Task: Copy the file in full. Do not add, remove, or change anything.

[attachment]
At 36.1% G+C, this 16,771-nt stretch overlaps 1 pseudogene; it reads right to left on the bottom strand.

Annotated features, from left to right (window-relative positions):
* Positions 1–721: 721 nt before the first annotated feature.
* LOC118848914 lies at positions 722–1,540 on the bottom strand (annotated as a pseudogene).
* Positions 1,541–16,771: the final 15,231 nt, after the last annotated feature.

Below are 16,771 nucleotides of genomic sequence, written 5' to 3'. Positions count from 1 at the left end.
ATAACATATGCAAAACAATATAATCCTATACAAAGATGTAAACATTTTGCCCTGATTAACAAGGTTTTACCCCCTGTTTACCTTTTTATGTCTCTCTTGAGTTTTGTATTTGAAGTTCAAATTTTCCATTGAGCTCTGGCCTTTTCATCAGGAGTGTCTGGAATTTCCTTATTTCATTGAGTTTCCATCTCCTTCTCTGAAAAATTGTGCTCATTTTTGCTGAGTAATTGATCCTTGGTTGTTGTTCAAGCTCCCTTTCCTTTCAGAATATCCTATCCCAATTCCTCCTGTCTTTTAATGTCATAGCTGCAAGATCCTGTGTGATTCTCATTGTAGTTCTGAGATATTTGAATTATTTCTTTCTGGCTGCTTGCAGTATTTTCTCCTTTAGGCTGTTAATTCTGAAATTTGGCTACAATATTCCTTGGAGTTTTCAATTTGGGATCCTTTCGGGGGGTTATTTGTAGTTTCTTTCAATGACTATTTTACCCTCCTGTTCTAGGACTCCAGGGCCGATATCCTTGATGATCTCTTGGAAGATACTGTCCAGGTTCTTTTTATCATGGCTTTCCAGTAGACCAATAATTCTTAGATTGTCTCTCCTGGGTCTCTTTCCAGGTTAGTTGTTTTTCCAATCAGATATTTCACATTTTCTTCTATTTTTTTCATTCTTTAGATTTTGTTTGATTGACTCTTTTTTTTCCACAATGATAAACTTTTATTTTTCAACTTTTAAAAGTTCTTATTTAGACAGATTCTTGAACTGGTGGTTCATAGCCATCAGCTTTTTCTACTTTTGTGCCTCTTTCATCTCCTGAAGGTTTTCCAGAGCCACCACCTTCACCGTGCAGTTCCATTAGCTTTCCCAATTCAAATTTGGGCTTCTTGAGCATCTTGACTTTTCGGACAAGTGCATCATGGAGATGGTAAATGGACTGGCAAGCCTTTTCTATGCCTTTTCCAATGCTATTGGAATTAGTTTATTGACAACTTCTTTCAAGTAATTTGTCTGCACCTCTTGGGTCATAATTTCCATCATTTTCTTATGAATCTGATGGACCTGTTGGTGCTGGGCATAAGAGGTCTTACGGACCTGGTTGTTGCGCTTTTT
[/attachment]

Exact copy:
At 36.1% G+C, this 16,771-nt stretch overlaps 1 pseudogene; it reads right to left on the bottom strand.

Annotated features, from left to right (window-relative positions):
* Positions 1–721: 721 nt before the first annotated feature.
* LOC118848914 lies at positions 722–1,540 on the bottom strand (annotated as a pseudogene).
* Positions 1,541–16,771: the final 15,231 nt, after the last annotated feature.

Below are 16,771 nucleotides of genomic sequence, written 5' to 3'. Positions count from 1 at the left end.
ATAACATATGCAAAACAATATAATCCTATACAAAGATGTAAACATTTTGCCCTGATTAACAAGGTTTTACCCCCTGTTTACCTTTTTATGTCTCTCTTGAGTTTTGTATTTGAAGTTCAAATTTTCCATTGAGCTCTGGCCTTTTCATCAGGAGTGTCTGGAATTTCCTTATTTCATTGAGTTTCCATCTCCTTCTCTGAAAAATTGTGCTCATTTTTGCTGAGTAATTGATCCTTGGTTGTTGTTCAAGCTCCCTTTCCTTTCAGAATATCCTATCCCAATTCCTCCTGTCTTTTAATGTCATAGCTGCAAGATCCTGTGTGATTCTCATTGTAGTTCTGAGATATTTGAATTATTTCTTTCTGGCTGCTTGCAGTATTTTCTCCTTTAGGCTGTTAATTCTGAAATTTGGCTACAATATTCCTTGGAGTTTTCAATTTGGGATCCTTTCGGGGGGTTATTTGTAGTTTCTTTCAATGACTATTTTACCCTCCTGTTCTAGGACTCCAGGGCCGATATCCTTGATGATCTCTTGGAAGATACTGTCCAGGTTCTTTTTATCATGGCTTTCCAGTAGACCAATAATTCTTAGATTGTCTCTCCTGGGTCTCTTTCCAGGTTAGTTGTTTTTCCAATCAGATATTTCACATTTTCTTCTATTTTTTTCATTCTTTAGATTTTGTTTGATTGACTCTTTTTTTTCCACAATGATAAACTTTTATTTTTCAACTTTTAAAAGTTCTTATTTAGACAGATTCTTGAACTGGTGGTTCATAGCCATCAGCTTTTTCTACTTTTGTGCCTCTTTCATCTCCTGAAGGTTTTCCAGAGCCACCACCTTCACCGTGCAGTTCCATTAGCTTTCCCAATTCAAATTTGGGCTTCTTGAGCATCTTGACTTTTCGGACAAGTGCATCATGGAGATGGTAAATGGACTGGCAAGCCTTTTCTATGCCTTTTCCAATGCTATTGGAATTAGTTTATTGACAACTTCTTTCAAGTAATTTGTCTGCACCTCTTGGGTCATAATTTCCATCATTTTCTTATGAATCTGATGGACCTGTTGGTGCTGGGCATAAGAGGTCTTACGGACCTGGTTGTTGCGCTTTTT